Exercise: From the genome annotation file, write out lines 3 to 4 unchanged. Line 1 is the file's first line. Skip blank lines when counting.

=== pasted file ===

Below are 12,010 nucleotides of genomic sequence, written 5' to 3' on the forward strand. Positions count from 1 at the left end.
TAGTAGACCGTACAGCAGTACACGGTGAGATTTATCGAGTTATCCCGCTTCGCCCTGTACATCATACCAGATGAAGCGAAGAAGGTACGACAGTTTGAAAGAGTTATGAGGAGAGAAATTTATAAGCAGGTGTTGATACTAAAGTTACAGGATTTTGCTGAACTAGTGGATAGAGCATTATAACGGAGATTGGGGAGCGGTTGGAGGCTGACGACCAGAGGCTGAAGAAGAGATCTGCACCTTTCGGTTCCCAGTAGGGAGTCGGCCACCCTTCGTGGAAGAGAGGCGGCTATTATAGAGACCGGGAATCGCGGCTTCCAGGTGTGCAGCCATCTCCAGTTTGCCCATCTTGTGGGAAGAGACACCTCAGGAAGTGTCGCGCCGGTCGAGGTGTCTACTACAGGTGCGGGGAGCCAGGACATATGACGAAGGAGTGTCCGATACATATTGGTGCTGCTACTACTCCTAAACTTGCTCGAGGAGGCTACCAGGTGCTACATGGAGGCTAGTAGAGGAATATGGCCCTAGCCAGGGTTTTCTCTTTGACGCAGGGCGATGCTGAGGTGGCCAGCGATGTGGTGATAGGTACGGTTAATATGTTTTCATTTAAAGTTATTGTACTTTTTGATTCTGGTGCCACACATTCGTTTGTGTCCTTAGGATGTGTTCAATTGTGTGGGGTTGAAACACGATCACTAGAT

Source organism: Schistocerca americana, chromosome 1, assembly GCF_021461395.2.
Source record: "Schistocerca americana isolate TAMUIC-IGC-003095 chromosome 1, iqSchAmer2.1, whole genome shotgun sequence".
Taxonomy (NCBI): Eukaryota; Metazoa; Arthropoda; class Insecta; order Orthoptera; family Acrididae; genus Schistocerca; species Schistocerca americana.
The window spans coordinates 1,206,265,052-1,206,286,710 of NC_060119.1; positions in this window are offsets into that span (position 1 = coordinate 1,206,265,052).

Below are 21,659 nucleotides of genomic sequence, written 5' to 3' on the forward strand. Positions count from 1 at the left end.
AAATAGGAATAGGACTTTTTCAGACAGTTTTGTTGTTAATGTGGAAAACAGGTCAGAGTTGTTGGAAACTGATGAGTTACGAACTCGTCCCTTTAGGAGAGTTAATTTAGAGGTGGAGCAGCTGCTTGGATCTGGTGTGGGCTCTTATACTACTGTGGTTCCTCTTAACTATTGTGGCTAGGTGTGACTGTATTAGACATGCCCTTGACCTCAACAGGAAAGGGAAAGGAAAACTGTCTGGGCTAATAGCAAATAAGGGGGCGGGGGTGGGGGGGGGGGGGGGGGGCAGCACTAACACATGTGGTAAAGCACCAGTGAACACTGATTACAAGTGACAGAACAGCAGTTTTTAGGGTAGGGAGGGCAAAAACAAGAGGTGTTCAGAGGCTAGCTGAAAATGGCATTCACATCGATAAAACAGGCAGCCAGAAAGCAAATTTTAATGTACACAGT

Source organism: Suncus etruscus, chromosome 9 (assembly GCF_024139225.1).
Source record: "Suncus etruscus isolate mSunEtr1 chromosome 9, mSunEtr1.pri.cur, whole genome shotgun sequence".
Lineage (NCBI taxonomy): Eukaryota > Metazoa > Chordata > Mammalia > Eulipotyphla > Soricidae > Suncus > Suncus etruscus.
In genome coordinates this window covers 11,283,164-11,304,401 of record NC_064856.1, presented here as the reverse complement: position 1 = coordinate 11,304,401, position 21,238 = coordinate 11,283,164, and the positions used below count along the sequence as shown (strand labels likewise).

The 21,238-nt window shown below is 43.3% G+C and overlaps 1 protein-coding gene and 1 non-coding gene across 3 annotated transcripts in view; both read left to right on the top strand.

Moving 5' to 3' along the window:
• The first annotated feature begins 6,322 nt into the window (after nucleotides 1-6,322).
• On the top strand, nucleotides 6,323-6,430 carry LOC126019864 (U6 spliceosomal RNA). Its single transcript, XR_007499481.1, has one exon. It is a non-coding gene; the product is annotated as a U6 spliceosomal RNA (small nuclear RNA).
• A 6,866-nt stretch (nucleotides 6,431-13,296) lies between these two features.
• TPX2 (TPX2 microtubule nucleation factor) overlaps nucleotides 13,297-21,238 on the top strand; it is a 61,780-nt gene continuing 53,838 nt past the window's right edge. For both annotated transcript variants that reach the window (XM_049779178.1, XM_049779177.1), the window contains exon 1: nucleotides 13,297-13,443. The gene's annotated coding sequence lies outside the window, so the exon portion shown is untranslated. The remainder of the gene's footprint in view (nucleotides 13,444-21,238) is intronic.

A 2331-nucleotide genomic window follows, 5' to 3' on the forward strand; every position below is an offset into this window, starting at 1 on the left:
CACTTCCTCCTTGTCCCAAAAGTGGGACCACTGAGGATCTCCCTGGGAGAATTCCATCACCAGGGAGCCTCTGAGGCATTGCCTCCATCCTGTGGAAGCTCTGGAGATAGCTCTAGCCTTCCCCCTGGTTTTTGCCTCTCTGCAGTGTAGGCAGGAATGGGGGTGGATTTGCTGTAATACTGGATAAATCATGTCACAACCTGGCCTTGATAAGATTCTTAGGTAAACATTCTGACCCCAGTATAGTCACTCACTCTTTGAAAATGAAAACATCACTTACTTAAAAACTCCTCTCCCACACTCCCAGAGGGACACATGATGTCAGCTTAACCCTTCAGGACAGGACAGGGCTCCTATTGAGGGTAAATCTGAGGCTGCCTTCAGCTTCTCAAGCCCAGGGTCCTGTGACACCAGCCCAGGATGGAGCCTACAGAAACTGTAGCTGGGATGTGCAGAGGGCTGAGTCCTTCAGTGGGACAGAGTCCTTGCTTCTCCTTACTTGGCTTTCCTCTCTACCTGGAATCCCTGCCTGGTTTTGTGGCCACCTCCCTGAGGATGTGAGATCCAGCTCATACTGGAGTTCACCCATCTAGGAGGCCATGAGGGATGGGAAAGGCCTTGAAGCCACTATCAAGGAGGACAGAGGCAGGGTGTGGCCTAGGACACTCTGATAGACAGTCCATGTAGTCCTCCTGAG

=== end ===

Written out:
Source organism: Schistocerca americana, chromosome 1, assembly GCF_021461395.2.
Source record: "Schistocerca americana isolate TAMUIC-IGC-003095 chromosome 1, iqSchAmer2.1, whole genome shotgun sequence".